So, this morning I read this blog post, and thought I'd give my own spin on it.
I've been part of the military my entire life, in one form or another. The funny thing is, I barely remember the moves, because my father actually retired from the Navy when I was a little older than what the Munchkin is now.
When my father retired we headed to his home state of Washington, and moved into the only home I remember. Now, there are flickers of memory from previous places, but they're pretty fuzzy from the passage of time. They don't really count.
We arrived in that little town in the Pacific Northwest just in time for me to begin first grade in the fall of 1988. I was lucky as far as the life of a military brat was concerned. I attended school with most of the same people from '88 until I graduated in 2000.
I wasn't moved around at random intervals like my sister was--she had to start all over again during her junior year in high school--and because of this I didn't seem to have the wanderlust that other people did. I didn't dream of backpacking through Europe, or flying off to the Middle East. I was content. Happy.
Then I hit my 20's and the wanderlust appeared. Not like it did in everyone else, but in a subtle way I didn't really notice. Between the ages of 20 and 24 I moved every six months. Not out of state or out of country, just to different places around the county.
In March of 2005, my brand spankin' new husband of a month--the Marine--had orders to Hawaii, and for the first time ever I was leaving the Continental U.S. Since then we've moved four times and lived in three different states.
I've still never been to a foreign country.
And my wanderlust is great.
I can't stay in one place for longer than two years without getting that 'itch' to move. I start getting antsy, and I start hating everything about the place I live. In the case of the desert, it's become a physical thing. I've NEVER had allergies, but in the last eighteen months I've not only acquired them, but they've set out to murder me.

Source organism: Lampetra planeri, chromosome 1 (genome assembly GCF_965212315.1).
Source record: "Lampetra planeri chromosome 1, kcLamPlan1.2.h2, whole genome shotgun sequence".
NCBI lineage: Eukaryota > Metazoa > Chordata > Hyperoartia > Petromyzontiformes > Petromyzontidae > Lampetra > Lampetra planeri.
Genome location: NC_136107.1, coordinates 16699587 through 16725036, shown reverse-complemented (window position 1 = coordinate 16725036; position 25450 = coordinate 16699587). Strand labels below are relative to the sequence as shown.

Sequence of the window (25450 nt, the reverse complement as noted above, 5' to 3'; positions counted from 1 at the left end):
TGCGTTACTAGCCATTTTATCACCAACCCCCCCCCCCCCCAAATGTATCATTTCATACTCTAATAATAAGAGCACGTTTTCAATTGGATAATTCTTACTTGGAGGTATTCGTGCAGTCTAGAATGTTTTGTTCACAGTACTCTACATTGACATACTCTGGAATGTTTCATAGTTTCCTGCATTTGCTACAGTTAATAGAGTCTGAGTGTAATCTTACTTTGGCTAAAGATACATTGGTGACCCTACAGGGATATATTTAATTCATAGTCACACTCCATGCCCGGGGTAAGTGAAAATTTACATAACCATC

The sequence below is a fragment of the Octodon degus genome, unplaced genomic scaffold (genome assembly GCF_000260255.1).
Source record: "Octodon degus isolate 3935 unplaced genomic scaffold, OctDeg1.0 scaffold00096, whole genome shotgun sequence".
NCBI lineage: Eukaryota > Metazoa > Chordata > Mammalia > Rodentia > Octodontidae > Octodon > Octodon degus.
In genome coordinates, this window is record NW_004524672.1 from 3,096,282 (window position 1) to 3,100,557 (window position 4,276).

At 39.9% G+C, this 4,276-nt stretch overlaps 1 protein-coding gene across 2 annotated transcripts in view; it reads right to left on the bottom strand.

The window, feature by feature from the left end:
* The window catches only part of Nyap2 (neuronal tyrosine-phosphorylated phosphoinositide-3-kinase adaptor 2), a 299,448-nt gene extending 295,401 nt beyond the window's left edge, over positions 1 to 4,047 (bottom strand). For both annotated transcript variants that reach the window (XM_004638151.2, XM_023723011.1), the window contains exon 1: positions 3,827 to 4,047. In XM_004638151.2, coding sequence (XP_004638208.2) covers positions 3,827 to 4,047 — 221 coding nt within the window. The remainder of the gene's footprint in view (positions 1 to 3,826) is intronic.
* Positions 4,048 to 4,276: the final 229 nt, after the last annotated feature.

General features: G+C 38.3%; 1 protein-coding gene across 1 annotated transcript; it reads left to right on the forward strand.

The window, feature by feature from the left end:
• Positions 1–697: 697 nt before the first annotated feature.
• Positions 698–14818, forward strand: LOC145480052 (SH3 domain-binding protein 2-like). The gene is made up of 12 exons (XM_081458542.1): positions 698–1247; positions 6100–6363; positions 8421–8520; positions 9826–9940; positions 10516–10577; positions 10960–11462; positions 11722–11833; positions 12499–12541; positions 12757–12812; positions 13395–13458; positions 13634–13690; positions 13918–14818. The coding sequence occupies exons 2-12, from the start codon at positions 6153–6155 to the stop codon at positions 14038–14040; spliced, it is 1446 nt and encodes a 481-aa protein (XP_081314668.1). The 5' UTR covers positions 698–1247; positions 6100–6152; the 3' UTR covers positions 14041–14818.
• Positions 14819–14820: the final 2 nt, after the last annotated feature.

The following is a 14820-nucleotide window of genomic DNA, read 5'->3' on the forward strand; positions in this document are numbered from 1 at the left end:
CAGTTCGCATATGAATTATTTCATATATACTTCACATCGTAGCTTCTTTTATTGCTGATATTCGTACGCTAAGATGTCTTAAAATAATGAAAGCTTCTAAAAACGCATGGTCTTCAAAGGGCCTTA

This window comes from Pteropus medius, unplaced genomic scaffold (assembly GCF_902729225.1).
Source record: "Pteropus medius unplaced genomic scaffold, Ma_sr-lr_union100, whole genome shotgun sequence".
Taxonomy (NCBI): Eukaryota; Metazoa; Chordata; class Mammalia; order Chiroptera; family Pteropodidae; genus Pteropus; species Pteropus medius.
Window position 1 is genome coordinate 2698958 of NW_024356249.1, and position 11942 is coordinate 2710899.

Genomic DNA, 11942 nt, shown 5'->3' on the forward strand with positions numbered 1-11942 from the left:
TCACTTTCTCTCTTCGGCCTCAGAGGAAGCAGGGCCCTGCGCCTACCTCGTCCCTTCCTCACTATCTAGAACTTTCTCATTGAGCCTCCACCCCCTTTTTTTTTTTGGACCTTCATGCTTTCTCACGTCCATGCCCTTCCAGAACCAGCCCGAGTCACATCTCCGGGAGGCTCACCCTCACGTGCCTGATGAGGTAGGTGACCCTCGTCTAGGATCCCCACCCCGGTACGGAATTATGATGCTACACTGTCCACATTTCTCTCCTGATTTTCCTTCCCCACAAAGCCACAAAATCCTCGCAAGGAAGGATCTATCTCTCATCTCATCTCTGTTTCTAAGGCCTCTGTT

Forget itchy, watery, or dry eyes. Forget sinus pressure. Bring on the allergy induced asthma!
Why do something half-assed like boring sinus pressure, when you can go big and hyperventilate from a lack of oxygen? While doing nothing more strenuous than sitting on the couch? Or even better--sleeping.
Anyway, like the above mentioned blog, I've often wondered if it's where I am that depends on my happiness level.
Will I be at this level of happiness no matter where I'm at? Is there some place I'd be happier?
I know that while living in Washington I was never happy. That didn't become obvious until after I moved away, then it was so obvious I didn't know how I'd missed it for so long.
It turns out, that I'm at my 'happiest' or at least the 'happiest I know', when I'm some place sunny.
I don't do well with gray and dreary days filled with clouds and rain.
I 'thrive' in my own way, when it is sunny and bright.
It could be negative four out and as long as it's sunny I wouldn't care--though on a side note, I'm not a fan of extreme temperatures in either direction.
There isn't a particular 'state' I've found that I'm happiest in, and maybe that state doesn't exist. I know it's time to move again (even though a part of me would really like to buy a house and put down roots). Someday maybe I'll even get to a foreign country.
In my mid-twenties I believed Ireland was the place I needed to be.
Maybe it is.
Where is the place you're happiest? Have you found it yet?